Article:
I get a property included with my job - however it detracts 4k from my salary and costs approx. 120 in bills (capped fee from work). Obvious this allows me to save a substantial proportion of my salary. Should I just take the plunge and buy into property from an investment point of view?
    Originally posted by Vet
    Where are you planning on living when you retire and how will you pay for it? I presume you won't have a property for life when you finish work?

    I would seriously think about buying something you would be happy to live in yourself and, with your circumstances, do a BTL. The disappearance of the tax benefits of BTL will hurt a bit less if it is going to be your main home at some point I'd imagine.
    • Vet
    • By Vet 7th Feb 19, 6:49 PM
    • 86 Posts
    • 59 Thanks
    Vet
    Where are you planning on living when you retire and how will you pay for it? I presume you won't have a property for life when you finish work?

    I would seriously think about buying something you would be happy to live in yourself and, with your circumstances, do a BTL. The disappearance of the tax benefits of BTL will hurt a bit less if it is going to be your main home at some point I'd imagine.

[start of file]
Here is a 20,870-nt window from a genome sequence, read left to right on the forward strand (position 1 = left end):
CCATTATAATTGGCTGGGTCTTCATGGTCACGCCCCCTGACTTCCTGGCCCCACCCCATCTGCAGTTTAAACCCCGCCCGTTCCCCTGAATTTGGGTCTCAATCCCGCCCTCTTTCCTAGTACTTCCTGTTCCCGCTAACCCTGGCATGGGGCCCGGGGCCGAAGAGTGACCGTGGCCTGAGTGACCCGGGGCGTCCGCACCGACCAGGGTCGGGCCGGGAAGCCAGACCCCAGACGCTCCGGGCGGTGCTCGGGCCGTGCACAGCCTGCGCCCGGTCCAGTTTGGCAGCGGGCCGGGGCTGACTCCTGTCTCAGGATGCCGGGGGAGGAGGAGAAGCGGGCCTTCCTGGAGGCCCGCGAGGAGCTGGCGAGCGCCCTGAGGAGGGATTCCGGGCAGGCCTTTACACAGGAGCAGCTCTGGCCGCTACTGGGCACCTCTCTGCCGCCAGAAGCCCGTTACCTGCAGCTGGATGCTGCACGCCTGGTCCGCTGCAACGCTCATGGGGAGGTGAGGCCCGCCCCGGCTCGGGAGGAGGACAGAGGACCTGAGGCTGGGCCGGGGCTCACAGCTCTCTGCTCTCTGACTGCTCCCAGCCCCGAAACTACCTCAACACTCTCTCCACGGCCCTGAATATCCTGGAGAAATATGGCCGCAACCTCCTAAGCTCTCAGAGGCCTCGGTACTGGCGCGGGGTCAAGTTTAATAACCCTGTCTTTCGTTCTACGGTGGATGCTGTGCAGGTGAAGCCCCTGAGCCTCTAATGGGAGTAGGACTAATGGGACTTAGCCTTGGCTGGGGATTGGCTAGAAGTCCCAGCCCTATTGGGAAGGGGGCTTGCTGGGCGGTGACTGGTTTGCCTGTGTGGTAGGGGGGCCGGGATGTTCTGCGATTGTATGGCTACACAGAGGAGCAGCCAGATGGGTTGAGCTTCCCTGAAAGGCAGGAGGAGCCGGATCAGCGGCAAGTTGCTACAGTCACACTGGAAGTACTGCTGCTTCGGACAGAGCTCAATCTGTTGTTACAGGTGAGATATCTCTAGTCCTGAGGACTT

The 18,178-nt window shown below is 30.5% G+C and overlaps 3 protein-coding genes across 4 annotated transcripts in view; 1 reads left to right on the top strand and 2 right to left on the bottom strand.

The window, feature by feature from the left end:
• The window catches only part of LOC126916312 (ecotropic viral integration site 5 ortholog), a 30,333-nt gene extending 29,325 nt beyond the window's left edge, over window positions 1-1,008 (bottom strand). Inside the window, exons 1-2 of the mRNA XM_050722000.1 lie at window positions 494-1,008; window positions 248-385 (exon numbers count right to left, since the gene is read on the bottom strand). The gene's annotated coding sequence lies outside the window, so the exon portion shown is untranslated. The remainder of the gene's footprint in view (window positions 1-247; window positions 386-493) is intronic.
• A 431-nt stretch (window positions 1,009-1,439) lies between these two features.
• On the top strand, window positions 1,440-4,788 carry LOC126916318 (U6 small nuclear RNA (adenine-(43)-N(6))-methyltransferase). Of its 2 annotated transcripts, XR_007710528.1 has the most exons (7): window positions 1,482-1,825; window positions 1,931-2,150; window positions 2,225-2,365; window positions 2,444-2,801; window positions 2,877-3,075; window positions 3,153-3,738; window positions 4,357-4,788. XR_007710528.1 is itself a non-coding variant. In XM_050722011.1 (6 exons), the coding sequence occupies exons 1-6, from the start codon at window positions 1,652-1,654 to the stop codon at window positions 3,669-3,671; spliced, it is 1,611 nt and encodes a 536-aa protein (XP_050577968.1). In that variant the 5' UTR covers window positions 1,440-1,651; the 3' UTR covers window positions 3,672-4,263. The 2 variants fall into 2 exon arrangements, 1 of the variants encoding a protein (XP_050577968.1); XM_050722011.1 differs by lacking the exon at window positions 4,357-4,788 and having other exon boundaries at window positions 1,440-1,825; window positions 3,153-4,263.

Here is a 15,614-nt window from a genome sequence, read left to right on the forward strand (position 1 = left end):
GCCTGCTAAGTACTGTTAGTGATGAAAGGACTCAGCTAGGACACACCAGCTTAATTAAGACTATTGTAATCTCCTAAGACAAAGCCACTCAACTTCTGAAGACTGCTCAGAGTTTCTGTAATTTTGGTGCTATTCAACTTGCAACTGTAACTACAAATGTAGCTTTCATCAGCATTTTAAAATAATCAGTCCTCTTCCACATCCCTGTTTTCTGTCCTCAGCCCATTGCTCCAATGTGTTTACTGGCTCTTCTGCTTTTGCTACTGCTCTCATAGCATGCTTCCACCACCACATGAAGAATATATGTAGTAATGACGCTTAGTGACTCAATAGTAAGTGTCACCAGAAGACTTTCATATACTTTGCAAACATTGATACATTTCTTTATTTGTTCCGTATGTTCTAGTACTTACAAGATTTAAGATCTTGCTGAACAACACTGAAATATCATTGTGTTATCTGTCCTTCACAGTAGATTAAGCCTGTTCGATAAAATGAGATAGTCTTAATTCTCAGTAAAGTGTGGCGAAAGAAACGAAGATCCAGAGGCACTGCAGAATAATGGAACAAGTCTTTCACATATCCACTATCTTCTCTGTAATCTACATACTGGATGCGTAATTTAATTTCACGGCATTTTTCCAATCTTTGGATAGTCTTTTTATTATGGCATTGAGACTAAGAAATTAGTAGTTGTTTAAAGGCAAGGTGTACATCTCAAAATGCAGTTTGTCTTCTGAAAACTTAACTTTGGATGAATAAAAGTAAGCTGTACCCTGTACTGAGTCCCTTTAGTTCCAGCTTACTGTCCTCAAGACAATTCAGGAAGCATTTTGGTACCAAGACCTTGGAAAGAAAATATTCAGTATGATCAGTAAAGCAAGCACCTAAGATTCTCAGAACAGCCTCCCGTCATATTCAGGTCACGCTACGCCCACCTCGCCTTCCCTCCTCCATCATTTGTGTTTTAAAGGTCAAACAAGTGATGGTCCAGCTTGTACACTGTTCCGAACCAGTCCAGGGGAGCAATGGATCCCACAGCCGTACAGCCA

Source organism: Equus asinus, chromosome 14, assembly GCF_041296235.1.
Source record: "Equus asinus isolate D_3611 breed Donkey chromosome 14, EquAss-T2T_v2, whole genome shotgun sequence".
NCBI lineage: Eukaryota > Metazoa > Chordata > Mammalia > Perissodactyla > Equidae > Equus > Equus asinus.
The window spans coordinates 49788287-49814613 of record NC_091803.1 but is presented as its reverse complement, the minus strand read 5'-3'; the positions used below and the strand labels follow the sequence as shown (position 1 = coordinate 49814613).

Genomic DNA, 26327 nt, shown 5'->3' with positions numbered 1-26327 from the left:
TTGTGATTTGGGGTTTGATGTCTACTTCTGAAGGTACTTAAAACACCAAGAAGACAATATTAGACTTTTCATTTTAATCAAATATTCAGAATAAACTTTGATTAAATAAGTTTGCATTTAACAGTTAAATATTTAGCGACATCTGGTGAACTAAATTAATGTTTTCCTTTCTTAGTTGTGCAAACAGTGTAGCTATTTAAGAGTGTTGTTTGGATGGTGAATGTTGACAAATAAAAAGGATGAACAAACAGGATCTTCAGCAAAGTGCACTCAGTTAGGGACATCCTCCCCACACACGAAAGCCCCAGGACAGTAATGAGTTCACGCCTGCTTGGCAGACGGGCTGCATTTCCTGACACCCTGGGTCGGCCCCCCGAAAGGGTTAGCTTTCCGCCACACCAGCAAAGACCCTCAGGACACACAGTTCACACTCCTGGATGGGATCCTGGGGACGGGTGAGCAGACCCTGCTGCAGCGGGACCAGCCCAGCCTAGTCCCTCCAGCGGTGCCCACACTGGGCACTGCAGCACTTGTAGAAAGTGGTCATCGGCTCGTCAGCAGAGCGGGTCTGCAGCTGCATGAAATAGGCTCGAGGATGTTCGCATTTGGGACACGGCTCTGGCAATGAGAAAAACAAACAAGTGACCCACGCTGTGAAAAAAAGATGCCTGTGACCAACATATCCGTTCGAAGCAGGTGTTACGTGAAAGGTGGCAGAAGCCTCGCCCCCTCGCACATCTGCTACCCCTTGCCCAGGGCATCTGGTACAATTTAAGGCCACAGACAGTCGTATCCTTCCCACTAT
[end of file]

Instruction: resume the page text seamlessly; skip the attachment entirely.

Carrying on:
Originally posted by kangoora
    I suppose really the benefits of staying for a good number of years means I could potentially buy without a mortgage? or have such a small mortgage thats it's almost insignificant?
    • googler
    • By googler 7th Feb 19, 7:05 PM
    • 15,102 Posts
    • 9,931 Thanks
    googler
    You didn't know, because the govt didn't want you to know. Holding gold coins was ILLEGAL in the UK until 1979.
    Originally posted by David_Evans
    Ah well. That fits almost exactly with the period I mentioned. Late 1970s to early 1980s.

    Perhaps if I'd known which part of the investing news to pay attention to ....
    • David_Evans
    • By David_Evans 7th Feb 19, 7:11 PM
    • 248 Posts
    • 131 Thanks
    David_Evans
    I suppose really the benefits of staying for a good number of years means I could potentially buy without a mortgage? or have such a small mortgage thats it's almost insignificant?
    Originally posted by Vet
    I would wait until you leave before buying a house to live in.
    Don't bother with BTL - it's way too much risk and hassle.

    Property prices are probably going to gradually reduce (in GBP terms) over much of the UK in the next few years. The days of needing to buy before prices ''rise out of reach'' are long gone.

    Even if house prices were rising, you could keep up by investing in equities and property funds etc.
Welcome to our new Forum!

Our aim is to save you money quickly and easily. We hope you like it!

Forum Team Contact us

Live Stats

3,524Posts Today

8,630Users online

Martin's Twitter
  • Too painful to talk about. That result really was offsensive. For rancid cheese & onion to beat powerful salt & v? https://t.co/FJchchPk0o

  • If you think this hypothetical's bad, here's some of my past polls - Which past PM would u resurrect to aid politi? https://t.co/N61QGBOJ6b

  • A warning to every UK worked aged over 21, you're about to get a payrise, but it'll cost you... https://t.co/chSlYRRdpK

  • Follow Martin